From the Romans to the Biden era, the word “liberal” has taken on many meanings. It is one of those “it all depends” words. Yet, it has not always had a negative connotation as it does today in political/social circles.
The cradle of its development, which impacts us today, was in 18th and 19th century Europe. It was a response to absolute monarchical rule. Liberal was the idea of individual freedom and liberty, through limiting the powers of government. Government was expected to protect individual freedom, while not abusing its power.
It is not difficult to see the progression from this to the outright demand for boundaryless freedom we see today. The carnal mind at work.
This is not a matter that followers of Christ can ignore. As society slides into deeper individualism, we are not immune: “Also from among yourselves men will rise up, speaking perverse things, to draw away the disciples after themselves” (Acts 20:30). The natural mind seeks individual freedom from God’s rule. And there is no shortage of opportunities for that. Unfortunately, the Apostle Paul’s warning has been accurate for God’s people from the time he gave it.
The 1970’s were a turbulent time for churches in America. However, the polarization of American religious groups into liberal and conservative camps occurred long before the rise of the Christian Right in the 1970s. The political activism of ecumenical Protestants helped realign religious communities into political coalitions. Many churches slid into a very liberal state under this ecumenical approach. Despite efforts to put the Church “back on track” in the 1980’s, liberal thinking once again assumed control. And here we are today.
The question for us is, are we affected by liberalism? Our view of liberalism will differ from the secular point of view, but the basic underlying values will be the same. Living by the law of God orders the type of freedom we value. This freedom is unknown to the natural mind which sees freedom as being free from restraints – particularly the law of God. But it is possible that we can find God’s law limiting and can desire freedom within the rule of God’s law.
How can this be? God’s law has two facets to it – the letter and the spirit. “… who also made us sufficient as ministers of the new covenant, not of the letter but of the Spirit; for the letter kills, but the Spirit gives life” (2 Corinthians 3:6). God’s law has always been spiritual in nature. We are to live by its spiritual intent. That intent has always been there. But, without the Holy Spirit, Israel of the Old Testament could only keep it in the letter. They could not see the spiritual intent or spiritual principles involved.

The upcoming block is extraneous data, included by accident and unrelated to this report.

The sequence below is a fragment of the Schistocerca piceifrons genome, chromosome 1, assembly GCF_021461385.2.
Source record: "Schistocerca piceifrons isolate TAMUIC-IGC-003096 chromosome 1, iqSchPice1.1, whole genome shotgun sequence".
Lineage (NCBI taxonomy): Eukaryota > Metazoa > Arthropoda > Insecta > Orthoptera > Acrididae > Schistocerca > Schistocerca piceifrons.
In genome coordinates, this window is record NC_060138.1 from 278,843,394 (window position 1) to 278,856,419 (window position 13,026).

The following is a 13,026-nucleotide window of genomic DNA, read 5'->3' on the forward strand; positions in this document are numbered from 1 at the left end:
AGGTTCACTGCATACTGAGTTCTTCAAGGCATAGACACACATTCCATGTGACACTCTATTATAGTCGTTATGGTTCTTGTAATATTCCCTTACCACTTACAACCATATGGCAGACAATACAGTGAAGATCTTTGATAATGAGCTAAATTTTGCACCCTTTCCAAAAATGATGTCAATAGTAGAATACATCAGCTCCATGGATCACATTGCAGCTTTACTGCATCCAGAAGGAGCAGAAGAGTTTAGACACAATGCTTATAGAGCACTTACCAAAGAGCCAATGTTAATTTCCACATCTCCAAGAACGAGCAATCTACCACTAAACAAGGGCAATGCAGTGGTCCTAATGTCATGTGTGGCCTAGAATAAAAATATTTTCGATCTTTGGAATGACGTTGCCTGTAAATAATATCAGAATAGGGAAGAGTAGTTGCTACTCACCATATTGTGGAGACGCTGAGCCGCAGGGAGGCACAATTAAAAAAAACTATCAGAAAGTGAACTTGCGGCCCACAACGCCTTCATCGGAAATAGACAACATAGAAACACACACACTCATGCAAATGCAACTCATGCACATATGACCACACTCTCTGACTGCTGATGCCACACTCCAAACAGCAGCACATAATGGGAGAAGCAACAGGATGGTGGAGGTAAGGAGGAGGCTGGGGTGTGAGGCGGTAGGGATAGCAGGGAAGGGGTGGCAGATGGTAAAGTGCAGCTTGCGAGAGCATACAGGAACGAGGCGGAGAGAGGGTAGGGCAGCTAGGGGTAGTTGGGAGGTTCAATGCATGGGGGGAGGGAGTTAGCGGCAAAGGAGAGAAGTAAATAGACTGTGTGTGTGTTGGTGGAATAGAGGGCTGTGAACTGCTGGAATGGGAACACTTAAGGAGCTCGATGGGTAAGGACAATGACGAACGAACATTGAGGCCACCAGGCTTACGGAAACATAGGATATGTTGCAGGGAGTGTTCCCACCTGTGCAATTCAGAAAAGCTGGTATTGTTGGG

Christ came to fulfill the law. He did this by paying the penalty for sin and making the Holy Spirit available to repentant sinners. In Matthew 5, He made it quite clear what the spiritual intent of the law was. The spirit made it possible to live by intent. The intent means that the law is a way of life. It contains principles for all aspects of life. It is an attitude that is summed up by love. Love is a principle of life.
Solomon said that keeping the commandments was the whole duty of man. Within the commandments are the spiritual principles of our obligation to love God more than ourselves and to love fellowman with a love at least equal to self.
While God does not give us every specific detail of the spirit of the law, He expects us, through the Holy Spirit, to apply principles to every aspect of our lives. The law does not list every element of the whole duty of man.
This can mean that there is a lot of wriggle room for us to find loopholes, if we are so inclined. Our minds can reason that fulfilling the letter of the law is sufficient for righteousness. “For I bear them witness that they have a zeal for God, but not according to knowledge. For they being ignorant of God’s righteousness, and seeking to establish their own righteousness, have not submitted to the righteousness of God. For Christ is the end of the law for righteousness to everyone who believes” (Romans 10:2-4). “… for if righteousness comes through the [letter of the] law, then Christ died in vain”(Galatians 2:21).
So how does “liberal” fit into this scenario? The liberal mind will focus on the letter of the law – wanting to go as far into this world as he feels he can and still be “right” with God. The spiritual principles are not the ruling principles in his or her life. They have a zeal for God, but without knowledge. Attitude is not as important as the physical requirements.
The liberal mind does not want full-on spiritual restrictions on the natural mind. Perhaps that is why government has at times been a big issue in the Church. Biblical ambiguity on some of life’s issues means there are many different approaches within the Church. But is God’s law so ambiguous as some of us want to think?
Christ never sinned because He did not want to sin. That is the mind we should strive to emulate. The liberal wants to get as close to sin as he can without losing out on salvation. The liberal will only do as much as he has to. This is the antithesis of Christ’s attitude. “You have that (letter) … but I say unto you (spirit).”
Having the attitude of the “spirit of the law” is the attitude and mind of Christ. “Let this mind be in you which was also in Christ Jesus” (Philippians 2:5).